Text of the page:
Part of the Tor Project's mission is to further the popular understanding of privacy technologies, and we believe we can achieve it by combining educational efforts with usability efforts. Popular understanding is to not only be aware of such privacy technologies but to also be able to use and control them.
With that in mind, we decided to integrate user experience research into our digital security training with a single program called 'User Feedback Program’.
When we first launched this program two years ago, we aimed at a diverse and engaged audience of human rights defenders in the Global South. We are happy to share that, in a moderate estimate, these activities reached an audience of 800 people through 71 activities in 22 cities and seven countries: Brazil, Colombia, Mexico, India, Indonesia, Kenya, Uganda.
This was our first major effort to establish a training cycle aimed to strengthen and expand the understanding of privacy technologies and the Tor community in the Global South. Members of the UX and Community teams conducted these trainings in partnership with local non-profits, who helped us reach the communities from their countries who needed this type of education the most.
The results of interviews and usability tests were processed and analyzed by our UX team, and their work with users has led to different projects: a collection of personas to help guide our decisions when working on our tools, interface improvements, bugs fixed, and new features already deployed by the Tor Project developers. We are proud to say that today, the Tor Project has a software development cycle that puts the user at the center while respecting privacy.
That is a huge gain, but is not all we set out to do. We learned a lot running these trainings, and we don’t want to keep it to ourselves. We also want to share some insights into our experiences running trainings in the Global South to empower others to do the same. We know we can’t scale if we need to travel to these locations every time a group needs digital security training.
We believe everyone should have private access to the open internet. That is what our tools aim to provide, but they're not doing any good if people are not able to use them in their own language.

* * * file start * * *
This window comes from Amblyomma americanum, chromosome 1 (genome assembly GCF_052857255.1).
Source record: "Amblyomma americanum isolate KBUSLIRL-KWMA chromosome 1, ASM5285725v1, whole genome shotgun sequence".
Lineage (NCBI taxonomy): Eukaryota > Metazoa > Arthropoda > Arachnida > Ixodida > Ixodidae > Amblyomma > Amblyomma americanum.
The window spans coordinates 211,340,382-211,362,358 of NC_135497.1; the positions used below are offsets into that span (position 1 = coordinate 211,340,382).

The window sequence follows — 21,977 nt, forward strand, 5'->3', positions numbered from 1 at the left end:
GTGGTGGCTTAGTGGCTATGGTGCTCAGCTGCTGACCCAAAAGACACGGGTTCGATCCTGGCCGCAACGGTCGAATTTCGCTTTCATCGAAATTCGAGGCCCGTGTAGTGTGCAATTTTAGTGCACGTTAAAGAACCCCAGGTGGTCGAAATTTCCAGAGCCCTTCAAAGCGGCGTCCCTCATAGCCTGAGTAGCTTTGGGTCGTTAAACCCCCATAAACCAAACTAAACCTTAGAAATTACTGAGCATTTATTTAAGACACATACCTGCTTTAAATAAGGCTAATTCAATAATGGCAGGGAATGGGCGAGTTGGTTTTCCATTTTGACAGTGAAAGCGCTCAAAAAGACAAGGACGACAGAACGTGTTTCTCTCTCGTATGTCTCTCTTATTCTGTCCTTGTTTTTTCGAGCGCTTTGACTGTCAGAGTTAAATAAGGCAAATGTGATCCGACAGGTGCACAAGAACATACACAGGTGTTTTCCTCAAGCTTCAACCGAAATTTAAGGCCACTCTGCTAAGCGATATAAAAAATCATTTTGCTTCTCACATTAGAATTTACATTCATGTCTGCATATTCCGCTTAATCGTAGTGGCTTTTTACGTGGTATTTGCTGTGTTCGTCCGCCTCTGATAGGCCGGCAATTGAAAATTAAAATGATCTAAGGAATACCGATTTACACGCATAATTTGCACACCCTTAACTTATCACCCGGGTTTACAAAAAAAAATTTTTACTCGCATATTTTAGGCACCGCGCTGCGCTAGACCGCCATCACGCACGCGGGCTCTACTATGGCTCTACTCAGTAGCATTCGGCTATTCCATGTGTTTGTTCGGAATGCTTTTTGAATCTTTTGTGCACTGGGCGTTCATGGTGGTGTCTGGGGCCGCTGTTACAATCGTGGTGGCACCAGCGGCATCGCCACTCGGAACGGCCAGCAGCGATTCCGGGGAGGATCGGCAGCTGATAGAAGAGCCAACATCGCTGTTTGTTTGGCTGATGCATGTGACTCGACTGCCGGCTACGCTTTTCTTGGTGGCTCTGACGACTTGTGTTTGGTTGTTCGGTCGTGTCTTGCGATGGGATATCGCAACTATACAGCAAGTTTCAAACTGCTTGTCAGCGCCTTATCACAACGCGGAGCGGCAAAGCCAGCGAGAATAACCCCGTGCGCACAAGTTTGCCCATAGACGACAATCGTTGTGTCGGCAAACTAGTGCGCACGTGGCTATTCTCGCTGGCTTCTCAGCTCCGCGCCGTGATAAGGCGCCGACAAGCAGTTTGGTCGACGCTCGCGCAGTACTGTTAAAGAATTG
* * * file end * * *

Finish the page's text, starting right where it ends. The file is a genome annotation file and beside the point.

As a small nonprofit organization, we are fortunate to have a community of volunteers who help us with many aspects of Tor, including running relays, research, outreach, and more.
To celebrate International Translation Day 30 September, the Tor Project would like to acknowledge all of the dedicated volunteer translators that contribute to the Tor Project on a daily basis. You help us make our software relevant for people who need it around the world. Thank you.
Browser Fingerprinting: An Introduction and the Challenges Ahead
In the past few years, a technique called browser fingerprinting has received a lot of attention because of the risks it can pose to privacy. If one attribute of your browser fingerprint (or the combination of several) is unique, your device can be identified and tracked online. We started to guard against this since 2007, before the term "browser fingerprinting" was coined.
At the beginning of August, we asked you to help us build our very first Bug Smash Fund. This fund will ensure that the Tor Project has a healthy reserve earmarked for maintenance work and smashing the bugs necessary to keep Tor Browser, the Tor network, and the many tools that rely on Tor strong, safe, and running smoothly.
Together we raised $86,081. You made the Bug Smash Fund campaign more successful than we could have predicted. Here's what's next.
This release backports several bugfixes to improve stability and correctness. Anyone experiencing build problems or crashes with 0.4.1.5, or experiencing reliability issues with single onion services, should upgrade. Full changelog.
This is the first alpha release in the 0.4.2.x series. It adds new defenses for denial-of-service attacks against onion services. It also includes numerous kinds of bugfixes and refactoring to help improve Tor's stability and ease of development. Full changelog.
This version is for Android only, the latest version for Linux, macOS and Windows is still 8.5.5. Full changelog.
Tor Browser 9.0a6
This is the first alpha release based on Firefox ESR68, and therefore contains several important changes such as the rebasing of our Firefox patches, toolchain updates, integration of Torbutton directly into the browser and updates to Tor Launcher to make it compatible with ESR68. Full changelog.
PTA not empowered to block any website: IHC. The Express Tribune. "The Islamabad High Court (IHC) has declared that the Pakistan Telecommunication Authority (PTA) is not empowered to block any website in violation of the due process and without hearing the viewpoint of the other party."
Revealed: how TikTok censors videos that do not please Beijing. The Guardian. "TikTok, the popular Chinese-owned social network, instructs its moderators to censor videos that mention Tiananmen Square, Tibetan independence, or the banned religious group Falun Gong, according to leaked documents detailing the site’s moderation guidelines."
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The Tor Project is a US 501(c)(3) non-profit organization advancing human rights and freedoms by creating and deploying free and open-source anonymity and privacy technologies, supporting their unrestricted availability and use, and furthering their scientific and popular understanding.